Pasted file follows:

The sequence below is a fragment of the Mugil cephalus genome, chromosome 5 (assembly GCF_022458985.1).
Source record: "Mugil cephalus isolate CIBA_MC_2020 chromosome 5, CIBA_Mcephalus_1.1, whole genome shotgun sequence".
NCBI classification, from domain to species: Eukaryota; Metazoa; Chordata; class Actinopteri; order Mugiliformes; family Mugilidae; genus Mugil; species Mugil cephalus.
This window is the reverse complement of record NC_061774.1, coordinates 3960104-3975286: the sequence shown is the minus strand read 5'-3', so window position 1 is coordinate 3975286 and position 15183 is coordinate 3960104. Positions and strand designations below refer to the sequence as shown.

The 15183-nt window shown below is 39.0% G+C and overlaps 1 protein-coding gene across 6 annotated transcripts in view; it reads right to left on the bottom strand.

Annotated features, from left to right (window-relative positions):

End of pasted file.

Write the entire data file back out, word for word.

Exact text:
The sequence below is a fragment of the Mugil cephalus genome, chromosome 5 (assembly GCF_022458985.1).
Source record: "Mugil cephalus isolate CIBA_MC_2020 chromosome 5, CIBA_Mcephalus_1.1, whole genome shotgun sequence".
NCBI classification, from domain to species: Eukaryota; Metazoa; Chordata; class Actinopteri; order Mugiliformes; family Mugilidae; genus Mugil; species Mugil cephalus.
This window is the reverse complement of record NC_061774.1, coordinates 3960104-3975286: the sequence shown is the minus strand read 5'-3', so window position 1 is coordinate 3975286 and position 15183 is coordinate 3960104. Positions and strand designations below refer to the sequence as shown.

The 15183-nt window shown below is 39.0% G+C and overlaps 1 protein-coding gene across 6 annotated transcripts in view; it reads right to left on the bottom strand.

Annotated features, from left to right (window-relative positions):